Re: Putting the "World" back in WWW...

Nathaniel Borenstein (
Tue, 04 Oct 94 13:03:11 -0600

From: (Chris Lilley, Computer Graphics Unit)
Date: Tue, 04 Oct 94 11:17:31 +0000

> I'm not sure I follow... excuse me if I missed the point ... but it sounds
> like you are suggesting we put "ANY ENCODING" in the document and have each
> viewer convert into UNICODE...

The alternative seems to be to force everyone to write all their documents in

NOT force. But encourage.

As I said yesterday, people in other countries already have methods for encoding
the characters of their national languages, and these methods should be

I agree.

> If so, this will cause MAJOR interoperability problems across the network.


Because it depends on whether you view the WWW as a clean homegeneous encoding
environment or a messy heterogeneous encoding nightmare. In such an open
endeaver I choose the latter.:-)

Why would this cause more severe problems than forcing everyone to use
Unicode when authoring documents?

Because 1) it appears that WWW will doing it's own localization and 2) in order to
support all the classes of localization services (display/fonts/languages/
input method/...) WWW will need to agree (or "encourage") either
a. N methods for localizing - Macs, Windows, X11, ....
b. 1 method for all environments.

> Expecting every client to be convert to from every possible encoding will
> never work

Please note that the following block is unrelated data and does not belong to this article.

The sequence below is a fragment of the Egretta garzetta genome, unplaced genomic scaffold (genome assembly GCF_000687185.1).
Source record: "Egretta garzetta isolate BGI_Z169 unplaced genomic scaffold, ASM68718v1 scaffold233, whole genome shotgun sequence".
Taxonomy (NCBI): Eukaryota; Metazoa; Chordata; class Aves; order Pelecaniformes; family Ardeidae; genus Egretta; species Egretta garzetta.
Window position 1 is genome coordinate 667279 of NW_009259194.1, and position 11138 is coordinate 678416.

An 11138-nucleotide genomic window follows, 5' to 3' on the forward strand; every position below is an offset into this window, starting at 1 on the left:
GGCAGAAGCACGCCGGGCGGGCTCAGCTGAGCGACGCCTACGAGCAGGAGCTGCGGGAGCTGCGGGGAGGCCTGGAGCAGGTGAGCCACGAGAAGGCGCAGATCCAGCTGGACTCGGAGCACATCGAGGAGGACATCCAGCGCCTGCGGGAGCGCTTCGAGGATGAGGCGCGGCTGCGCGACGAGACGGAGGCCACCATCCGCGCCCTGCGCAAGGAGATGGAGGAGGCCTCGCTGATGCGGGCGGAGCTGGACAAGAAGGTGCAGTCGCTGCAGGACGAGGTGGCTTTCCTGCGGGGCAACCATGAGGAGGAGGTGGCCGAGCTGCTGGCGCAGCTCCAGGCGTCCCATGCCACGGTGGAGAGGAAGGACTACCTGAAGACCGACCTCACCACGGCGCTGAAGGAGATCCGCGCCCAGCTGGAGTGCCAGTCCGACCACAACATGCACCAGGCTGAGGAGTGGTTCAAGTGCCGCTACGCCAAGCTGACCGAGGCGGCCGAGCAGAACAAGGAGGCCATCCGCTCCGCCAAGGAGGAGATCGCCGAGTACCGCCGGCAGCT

[Is that "to be able to convert" ?]
Sure it will. We *are* using a common libwww aren't we?

Yes, thanks. When it comes to I18N and localizing (e.g. Asian languages) you'll need to
figure out how to customize the libwww such that the locale specific information
is split out.

I appreciate what you are saying, but the picture is not entirely as you present
it for two reasons.

Basically true. And this is a matter of degree of how much effort is put into
enabling for multi-lingual, i.e. Universal instead of territorial.

Firstly, not all clients will need to convert. Realistically, many of the
documents using a particular encoding will be read by people also using that
encoding. So, converting to Unicode on the server would impose a burden of two
encodings - to and from the same native encoding that the people are using in a
particular country.

I guess the folks from E. European (using Latin-2) aren't going to be able to
view text from W. Europe (likewise for Greek, Turkish, Russian...).

Secondly, the phrase "system administrators" rings warning bells here.

Yes, I've noticed.

mental model seems to be of a technical support team running a server, doing
code conversion on all their documents to a common format, etc. This is the
traditional heavyweight publishing model.

No. Rather, it is to encourage that folks start generating documents in a common
format to gain wider audiences. And to encourage the WWW to build tools for that
common format. It sounds like I've reached the limit of where that encouragement
is welcomed ..:-)

Finally, I want to re-emphasize that I don't want to force anyone one to one
encoding over the other. I do want to encourage that we think globally in our
network view - that is all.